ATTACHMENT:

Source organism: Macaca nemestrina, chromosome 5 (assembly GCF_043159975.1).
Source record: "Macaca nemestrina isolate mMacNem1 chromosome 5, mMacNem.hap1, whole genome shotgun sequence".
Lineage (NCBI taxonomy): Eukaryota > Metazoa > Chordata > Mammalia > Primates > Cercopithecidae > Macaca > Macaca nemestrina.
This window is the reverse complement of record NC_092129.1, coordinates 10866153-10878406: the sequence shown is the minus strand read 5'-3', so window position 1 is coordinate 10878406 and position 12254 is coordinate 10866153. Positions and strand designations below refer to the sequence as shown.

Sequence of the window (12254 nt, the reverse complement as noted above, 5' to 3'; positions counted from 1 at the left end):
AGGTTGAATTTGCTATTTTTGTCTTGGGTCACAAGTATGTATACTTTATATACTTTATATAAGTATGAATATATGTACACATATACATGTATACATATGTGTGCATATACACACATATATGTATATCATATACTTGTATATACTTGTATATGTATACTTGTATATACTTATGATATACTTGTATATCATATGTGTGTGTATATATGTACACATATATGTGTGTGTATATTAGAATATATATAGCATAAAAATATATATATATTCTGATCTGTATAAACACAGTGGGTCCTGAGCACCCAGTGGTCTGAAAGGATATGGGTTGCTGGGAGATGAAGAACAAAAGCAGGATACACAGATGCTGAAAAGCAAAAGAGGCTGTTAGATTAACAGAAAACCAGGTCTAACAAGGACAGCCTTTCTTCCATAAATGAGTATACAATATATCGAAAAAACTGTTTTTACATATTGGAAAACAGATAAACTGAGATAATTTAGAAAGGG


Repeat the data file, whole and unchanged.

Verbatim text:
Source organism: Macaca nemestrina, chromosome 5 (assembly GCF_043159975.1).
Source record: "Macaca nemestrina isolate mMacNem1 chromosome 5, mMacNem.hap1, whole genome shotgun sequence".
Lineage (NCBI taxonomy): Eukaryota > Metazoa > Chordata > Mammalia > Primates > Cercopithecidae > Macaca > Macaca nemestrina.
This window is the reverse complement of record NC_092129.1, coordinates 10866153-10878406: the sequence shown is the minus strand read 5'-3', so window position 1 is coordinate 10878406 and position 12254 is coordinate 10866153. Positions and strand designations below refer to the sequence as shown.

Sequence of the window (12254 nt, the reverse complement as noted above, 5' to 3'; positions counted from 1 at the left end):
AGGTTGAATTTGCTATTTTTGTCTTGGGTCACAAGTATGTATACTTTATATACTTTATATAAGTATGAATATATGTACACATATACATGTATACATATGTGTGCATATACACACATATATGTATATCATATACTTGTATATACTTGTATATGTATACTTGTATATACTTATGATATACTTGTATATCATATGTGTGTGTATATATGTACACATATATGTGTGTGTATATTAGAATATATATAGCATAAAAATATATATATATTCTGATCTGTATAAACACAGTGGGTCCTGAGCACCCAGTGGTCTGAAAGGATATGGGTTGCTGGGAGATGAAGAACAAAAGCAGGATACACAGATGCTGAAAAGCAAAAGAGGCTGTTAGATTAACAGAAAACCAGGTCTAACAAGGACAGCCTTTCTTCCATAAATGAGTATACAATATATCGAAAAAACTGTTTTTACATATTGGAAAACAGATAAACTGAGATAATTTAGAAAGGG